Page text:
The Supreme Court will soon announce its ruling on the constitutionality of President Barack Obama's health care law passed in 2010, and for many legal observers who have worked in the court and argued cases before the justices, the federal government's defense of the measure in March did not inspire confidence.
A new insider survey of 58 legal experts conducted after the oral arguments concluded found that most predict that the court will strike down the so-called individual mandate, a central provision within the law requiring that every American purchase a government-approved form of health insurance. The same expert survey was conducted before the hearings began, which found the opposite: Most thought the law would be upheld.
The survey was paid for the American Action Forum, a right-leaning organization and Center Forward, a centrist group, both based in Washington, D.C. It was conducted by Purple Insights, a bipartisan consulting firm. The pollsters received input from former clerks who have worked for justices on both sides of the ideological spectrum: Eleven clerked for traditionally liberal Justices Stephen Breyer, Ruth Bader Ginsburg, Elena Kagan and Sonia Sotomayor, 18 clerked for justices on the right, Samuel Alito, John Roberts, Antonin Scalia, and Clarance Thomas and nine worked for Anthony Kennedy.
Using a scale from 0 to 100, the pollsters asked the 38 former clerks of current Supreme Court justices and 18 attorneys who have argued before the court to rate the probability that the individual mandate provision would be declared unconstitutional. The insiders provided an average rating of 57 percent, a significant jump from the pre-hearing survey, when the average was just 35 percent.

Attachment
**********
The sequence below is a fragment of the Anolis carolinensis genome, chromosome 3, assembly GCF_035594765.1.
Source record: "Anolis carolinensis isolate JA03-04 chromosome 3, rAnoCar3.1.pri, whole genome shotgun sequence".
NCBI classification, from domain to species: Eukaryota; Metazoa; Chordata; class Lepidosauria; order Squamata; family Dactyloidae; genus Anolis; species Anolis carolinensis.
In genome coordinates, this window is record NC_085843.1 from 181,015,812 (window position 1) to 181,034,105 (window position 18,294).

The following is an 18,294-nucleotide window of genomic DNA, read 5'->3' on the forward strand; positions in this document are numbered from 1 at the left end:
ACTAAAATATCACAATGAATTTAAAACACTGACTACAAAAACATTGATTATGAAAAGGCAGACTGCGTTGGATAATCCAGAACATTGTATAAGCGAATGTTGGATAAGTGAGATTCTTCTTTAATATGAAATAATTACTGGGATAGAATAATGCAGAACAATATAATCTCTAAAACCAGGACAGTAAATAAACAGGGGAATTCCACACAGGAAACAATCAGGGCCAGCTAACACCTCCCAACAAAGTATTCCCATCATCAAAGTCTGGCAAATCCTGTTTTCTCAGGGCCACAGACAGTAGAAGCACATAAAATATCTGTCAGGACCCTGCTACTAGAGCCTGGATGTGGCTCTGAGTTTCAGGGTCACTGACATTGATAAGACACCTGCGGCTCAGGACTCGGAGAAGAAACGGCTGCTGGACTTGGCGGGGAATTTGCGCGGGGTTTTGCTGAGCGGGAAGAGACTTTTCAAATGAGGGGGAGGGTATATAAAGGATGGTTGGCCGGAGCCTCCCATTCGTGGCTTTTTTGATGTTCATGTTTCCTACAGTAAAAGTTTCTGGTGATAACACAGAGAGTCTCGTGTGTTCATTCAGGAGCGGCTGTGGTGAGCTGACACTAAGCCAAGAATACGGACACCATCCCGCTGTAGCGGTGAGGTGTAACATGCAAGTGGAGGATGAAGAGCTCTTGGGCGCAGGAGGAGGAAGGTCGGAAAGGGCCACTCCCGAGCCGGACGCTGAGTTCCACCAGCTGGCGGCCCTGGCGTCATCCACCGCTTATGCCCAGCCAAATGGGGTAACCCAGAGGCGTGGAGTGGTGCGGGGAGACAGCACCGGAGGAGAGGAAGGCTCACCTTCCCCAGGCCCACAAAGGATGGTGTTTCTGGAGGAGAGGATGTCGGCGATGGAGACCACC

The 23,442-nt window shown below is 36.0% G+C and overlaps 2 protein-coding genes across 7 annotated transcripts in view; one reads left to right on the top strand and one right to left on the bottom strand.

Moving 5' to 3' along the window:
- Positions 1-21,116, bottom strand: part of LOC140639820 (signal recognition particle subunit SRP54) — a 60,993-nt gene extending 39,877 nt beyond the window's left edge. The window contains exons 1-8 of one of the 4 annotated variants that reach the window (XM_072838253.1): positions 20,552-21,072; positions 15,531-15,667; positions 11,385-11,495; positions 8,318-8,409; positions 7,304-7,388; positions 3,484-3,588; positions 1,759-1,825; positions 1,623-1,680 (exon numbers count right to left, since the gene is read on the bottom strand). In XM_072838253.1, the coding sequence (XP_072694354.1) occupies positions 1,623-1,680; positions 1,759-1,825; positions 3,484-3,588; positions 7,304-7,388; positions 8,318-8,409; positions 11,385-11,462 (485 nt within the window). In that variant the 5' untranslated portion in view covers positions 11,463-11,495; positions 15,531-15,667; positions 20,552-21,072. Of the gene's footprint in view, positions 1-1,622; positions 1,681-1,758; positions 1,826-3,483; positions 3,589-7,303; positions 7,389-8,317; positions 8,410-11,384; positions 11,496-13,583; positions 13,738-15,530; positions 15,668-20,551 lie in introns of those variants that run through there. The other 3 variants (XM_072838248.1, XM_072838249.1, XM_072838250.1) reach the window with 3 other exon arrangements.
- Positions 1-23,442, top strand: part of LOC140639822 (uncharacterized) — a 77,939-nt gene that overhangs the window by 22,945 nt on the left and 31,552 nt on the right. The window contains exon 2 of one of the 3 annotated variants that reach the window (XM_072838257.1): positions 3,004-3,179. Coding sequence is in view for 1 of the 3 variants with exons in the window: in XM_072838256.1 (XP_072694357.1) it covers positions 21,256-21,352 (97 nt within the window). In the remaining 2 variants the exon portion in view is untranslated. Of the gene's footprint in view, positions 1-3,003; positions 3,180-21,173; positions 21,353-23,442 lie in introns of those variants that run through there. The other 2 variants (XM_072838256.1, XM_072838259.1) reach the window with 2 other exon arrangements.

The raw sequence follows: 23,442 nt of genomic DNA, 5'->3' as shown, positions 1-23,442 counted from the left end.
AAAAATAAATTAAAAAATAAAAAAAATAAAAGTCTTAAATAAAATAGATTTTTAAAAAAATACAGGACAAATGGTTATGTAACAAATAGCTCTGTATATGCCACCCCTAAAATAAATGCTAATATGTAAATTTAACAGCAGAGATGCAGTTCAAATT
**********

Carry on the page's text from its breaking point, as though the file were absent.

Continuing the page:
"This is a fascinating snapshot of how true experts believe the Supreme Court will act on the future of American healthcare," said American Action Forum President Douglas Holtz-Eakin, who served as Director of the Congressional Budget Office under President George W. Bush. "Experts believe the oral arguments revealed significant insights into the court's thinking."
The notion that the entire law would be struck down if the individual mandate is declared unconstitutional received an average rating of 31 percent in the new poll, an increase of four percentage points from the pre-hearing survey. The average prediction that the law would remain even if the individual mandate is removed dropped to 21 percent from 36 percent in the new survey.
"I feel like a dope," one of the experts said in the comments section of the survey, "because I was one of those who predicted that the court would uphold the statute by a lopsided majority--maybe even 8-1. Although you never know, it now appears pretty likely that this prediction was way off."
After observing the justices during the health care hearings, seven out of ten of the experts said they felt the line of questioning "indicated that they were more skeptical about the law's constitutionality" than they expected. No one who participated in the survey said they thought the justices appeared "less skeptical" than they anticipated.
Although none of those polled have precise knowledge of how the justices will rule on the provisions related to the health care law, their predictions--especially given the significant drop on confidence after watching the oral arguments--could foreshadow the fate of the law.
At the latest, the justices will announce their decisions on the health care law on June 28, although it could come earlier.